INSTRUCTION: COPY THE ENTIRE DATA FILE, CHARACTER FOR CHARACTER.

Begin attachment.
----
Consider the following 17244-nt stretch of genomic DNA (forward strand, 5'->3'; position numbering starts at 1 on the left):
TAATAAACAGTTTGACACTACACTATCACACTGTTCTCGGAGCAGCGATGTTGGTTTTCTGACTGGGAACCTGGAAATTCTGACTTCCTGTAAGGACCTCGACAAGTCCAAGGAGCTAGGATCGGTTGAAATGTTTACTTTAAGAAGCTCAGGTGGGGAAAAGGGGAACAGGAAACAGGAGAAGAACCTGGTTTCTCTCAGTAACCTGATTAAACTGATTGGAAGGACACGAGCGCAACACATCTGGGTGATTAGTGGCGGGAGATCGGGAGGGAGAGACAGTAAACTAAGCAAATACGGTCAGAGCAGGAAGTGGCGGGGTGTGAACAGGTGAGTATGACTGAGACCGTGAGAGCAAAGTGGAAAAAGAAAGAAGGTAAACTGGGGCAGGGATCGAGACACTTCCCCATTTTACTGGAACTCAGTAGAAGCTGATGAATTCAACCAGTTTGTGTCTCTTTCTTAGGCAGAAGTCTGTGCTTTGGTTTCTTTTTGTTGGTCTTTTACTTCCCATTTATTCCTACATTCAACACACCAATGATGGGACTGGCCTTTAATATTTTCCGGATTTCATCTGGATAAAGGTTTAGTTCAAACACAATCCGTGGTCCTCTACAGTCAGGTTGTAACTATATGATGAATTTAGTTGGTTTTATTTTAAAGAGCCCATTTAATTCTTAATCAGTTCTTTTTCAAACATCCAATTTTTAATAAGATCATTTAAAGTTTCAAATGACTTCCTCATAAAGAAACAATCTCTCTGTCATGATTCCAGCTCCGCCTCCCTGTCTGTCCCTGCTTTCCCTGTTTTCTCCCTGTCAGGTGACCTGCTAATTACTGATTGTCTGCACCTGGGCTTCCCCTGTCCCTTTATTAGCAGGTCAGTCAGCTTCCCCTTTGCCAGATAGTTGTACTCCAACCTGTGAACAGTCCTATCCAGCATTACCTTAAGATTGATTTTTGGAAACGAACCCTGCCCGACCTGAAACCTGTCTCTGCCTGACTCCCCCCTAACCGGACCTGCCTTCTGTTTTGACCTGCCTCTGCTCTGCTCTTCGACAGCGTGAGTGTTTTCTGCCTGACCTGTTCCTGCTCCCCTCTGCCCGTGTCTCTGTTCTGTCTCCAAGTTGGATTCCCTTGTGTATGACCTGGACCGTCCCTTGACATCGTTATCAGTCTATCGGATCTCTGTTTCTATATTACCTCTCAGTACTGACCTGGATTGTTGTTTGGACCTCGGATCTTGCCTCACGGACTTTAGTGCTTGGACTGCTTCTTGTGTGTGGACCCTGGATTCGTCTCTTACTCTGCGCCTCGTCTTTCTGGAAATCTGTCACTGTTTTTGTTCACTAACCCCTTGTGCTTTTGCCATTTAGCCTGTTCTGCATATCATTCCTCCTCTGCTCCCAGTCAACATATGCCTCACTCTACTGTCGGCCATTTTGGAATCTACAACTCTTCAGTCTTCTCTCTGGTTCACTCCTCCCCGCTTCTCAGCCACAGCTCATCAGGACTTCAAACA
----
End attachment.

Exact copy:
Consider the following 17244-nt stretch of genomic DNA (forward strand, 5'->3'; position numbering starts at 1 on the left):
TAATAAACAGTTTGACACTACACTATCACACTGTTCTCGGAGCAGCGATGTTGGTTTTCTGACTGGGAACCTGGAAATTCTGACTTCCTGTAAGGACCTCGACAAGTCCAAGGAGCTAGGATCGGTTGAAATGTTTACTTTAAGAAGCTCAGGTGGGGAAAAGGGGAACAGGAAACAGGAGAAGAACCTGGTTTCTCTCAGTAACCTGATTAAACTGATTGGAAGGACACGAGCGCAACACATCTGGGTGATTAGTGGCGGGAGATCGGGAGGGAGAGACAGTAAACTAAGCAAATACGGTCAGAGCAGGAAGTGGCGGGGTGTGAACAGGTGAGTATGACTGAGACCGTGAGAGCAAAGTGGAAAAAGAAAGAAGGTAAACTGGGGCAGGGATCGAGACACTTCCCCATTTTACTGGAACTCAGTAGAAGCTGATGAATTCAACCAGTTTGTGTCTCTTTCTTAGGCAGAAGTCTGTGCTTTGGTTTCTTTTTGTTGGTCTTTTACTTCCCATTTATTCCTACATTCAACACACCAATGATGGGACTGGCCTTTAATATTTTCCGGATTTCATCTGGATAAAGGTTTAGTTCAAACACAATCCGTGGTCCTCTACAGTCAGGTTGTAACTATATGATGAATTTAGTTGGTTTTATTTTAAAGAGCCCATTTAATTCTTAATCAGTTCTTTTTCAAACATCCAATTTTTAATAAGATCATTTAAAGTTTCAAATGACTTCCTCATAAAGAAACAATCTCTCTGTCATGATTCCAGCTCCGCCTCCCTGTCTGTCCCTGCTTTCCCTGTTTTCTCCCTGTCAGGTGACCTGCTAATTACTGATTGTCTGCACCTGGGCTTCCCCTGTCCCTTTATTAGCAGGTCAGTCAGCTTCCCCTTTGCCAGATAGTTGTACTCCAACCTGTGAACAGTCCTATCCAGCATTACCTTAAGATTGATTTTTGGAAACGAACCCTGCCCGACCTGAAACCTGTCTCTGCCTGACTCCCCCCTAACCGGACCTGCCTTCTGTTTTGACCTGCCTCTGCTCTGCTCTTCGACAGCGTGAGTGTTTTCTGCCTGACCTGTTCCTGCTCCCCTCTGCCCGTGTCTCTGTTCTGTCTCCAAGTTGGATTCCCTTGTGTATGACCTGGACCGTCCCTTGACATCGTTATCAGTCTATCGGATCTCTGTTTCTATATTACCTCTCAGTACTGACCTGGATTGTTGTTTGGACCTCGGATCTTGCCTCACGGACTTTAGTGCTTGGACTGCTTCTTGTGTGTGGACCCTGGATTCGTCTCTTACTCTGCGCCTCGTCTTTCTGGAAATCTGTCACTGTTTTTGTTCACTAACCCCTTGTGCTTTTGCCATTTAGCCTGTTCTGCATATCATTCCTCCTCTGCTCCCAGTCAACATATGCCTCACTCTACTGTCGGCCATTTTGGAATCTACAACTCTTCAGTCTTCTCTCTGGTTCACTCCTCCCCGCTTCTCAGCCACAGCTCATCAGGACTTCAAACA